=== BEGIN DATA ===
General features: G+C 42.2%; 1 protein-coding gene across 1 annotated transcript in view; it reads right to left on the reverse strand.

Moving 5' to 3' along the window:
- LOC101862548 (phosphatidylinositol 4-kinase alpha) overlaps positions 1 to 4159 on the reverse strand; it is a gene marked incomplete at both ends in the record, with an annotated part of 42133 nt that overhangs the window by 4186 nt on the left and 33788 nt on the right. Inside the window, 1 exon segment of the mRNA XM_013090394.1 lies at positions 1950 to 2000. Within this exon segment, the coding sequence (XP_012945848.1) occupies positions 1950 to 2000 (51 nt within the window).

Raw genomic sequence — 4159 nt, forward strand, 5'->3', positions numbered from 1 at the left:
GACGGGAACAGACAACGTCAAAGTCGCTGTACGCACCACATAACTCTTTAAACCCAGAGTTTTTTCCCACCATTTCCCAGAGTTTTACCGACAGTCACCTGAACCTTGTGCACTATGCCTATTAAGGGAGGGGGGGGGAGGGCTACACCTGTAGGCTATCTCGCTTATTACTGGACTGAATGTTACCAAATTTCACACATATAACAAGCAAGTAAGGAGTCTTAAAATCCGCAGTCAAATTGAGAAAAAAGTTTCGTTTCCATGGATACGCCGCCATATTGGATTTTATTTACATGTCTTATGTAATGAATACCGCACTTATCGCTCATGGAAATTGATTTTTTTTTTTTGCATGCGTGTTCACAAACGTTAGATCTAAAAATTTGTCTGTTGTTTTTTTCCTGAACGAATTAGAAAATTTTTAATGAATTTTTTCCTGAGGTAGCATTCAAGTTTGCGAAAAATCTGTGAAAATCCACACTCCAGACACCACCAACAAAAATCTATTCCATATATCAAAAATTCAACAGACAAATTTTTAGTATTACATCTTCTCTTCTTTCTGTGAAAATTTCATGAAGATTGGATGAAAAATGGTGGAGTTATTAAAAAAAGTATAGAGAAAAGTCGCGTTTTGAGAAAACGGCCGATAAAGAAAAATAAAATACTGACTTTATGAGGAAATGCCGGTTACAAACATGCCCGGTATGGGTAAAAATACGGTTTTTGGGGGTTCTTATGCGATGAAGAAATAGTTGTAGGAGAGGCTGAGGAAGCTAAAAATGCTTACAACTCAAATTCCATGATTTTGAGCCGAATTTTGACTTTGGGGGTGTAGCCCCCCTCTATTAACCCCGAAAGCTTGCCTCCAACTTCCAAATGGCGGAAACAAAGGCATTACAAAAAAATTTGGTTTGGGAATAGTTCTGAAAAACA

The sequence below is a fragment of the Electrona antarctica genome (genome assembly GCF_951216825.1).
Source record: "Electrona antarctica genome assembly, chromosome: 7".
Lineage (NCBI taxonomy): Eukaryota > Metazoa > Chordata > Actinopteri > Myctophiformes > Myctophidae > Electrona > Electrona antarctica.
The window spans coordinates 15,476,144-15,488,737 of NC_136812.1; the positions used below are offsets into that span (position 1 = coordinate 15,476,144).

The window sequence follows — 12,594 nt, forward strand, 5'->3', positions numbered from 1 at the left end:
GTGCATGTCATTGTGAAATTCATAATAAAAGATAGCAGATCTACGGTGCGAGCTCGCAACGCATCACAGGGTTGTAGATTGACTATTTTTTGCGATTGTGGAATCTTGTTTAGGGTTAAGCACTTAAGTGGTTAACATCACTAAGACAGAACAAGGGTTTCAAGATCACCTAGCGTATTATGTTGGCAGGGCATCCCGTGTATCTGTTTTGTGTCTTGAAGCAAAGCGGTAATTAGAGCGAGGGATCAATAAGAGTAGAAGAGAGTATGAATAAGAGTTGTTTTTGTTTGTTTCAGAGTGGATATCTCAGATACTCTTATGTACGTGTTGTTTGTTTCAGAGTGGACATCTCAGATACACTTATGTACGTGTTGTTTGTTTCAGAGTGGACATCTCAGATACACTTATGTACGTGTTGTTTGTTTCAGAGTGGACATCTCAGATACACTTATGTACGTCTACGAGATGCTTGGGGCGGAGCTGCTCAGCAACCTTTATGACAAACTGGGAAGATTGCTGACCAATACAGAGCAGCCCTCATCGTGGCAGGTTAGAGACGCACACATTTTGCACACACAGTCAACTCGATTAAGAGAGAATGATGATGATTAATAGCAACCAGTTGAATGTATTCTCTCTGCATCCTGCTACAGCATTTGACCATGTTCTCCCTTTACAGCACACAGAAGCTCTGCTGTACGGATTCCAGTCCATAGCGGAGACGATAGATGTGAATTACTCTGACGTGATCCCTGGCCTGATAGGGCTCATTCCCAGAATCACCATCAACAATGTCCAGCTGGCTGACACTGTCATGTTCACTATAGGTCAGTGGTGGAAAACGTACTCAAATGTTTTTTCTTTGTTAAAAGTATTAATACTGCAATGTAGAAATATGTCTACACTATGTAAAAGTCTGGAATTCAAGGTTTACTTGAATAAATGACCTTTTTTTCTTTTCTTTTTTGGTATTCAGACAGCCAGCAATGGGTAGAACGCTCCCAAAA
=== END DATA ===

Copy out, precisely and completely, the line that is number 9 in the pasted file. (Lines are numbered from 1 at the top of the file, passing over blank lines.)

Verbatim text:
The window spans coordinates 15,476,144-15,488,737 of NC_136812.1; the positions used below are offsets into that span (position 1 = coordinate 15,476,144).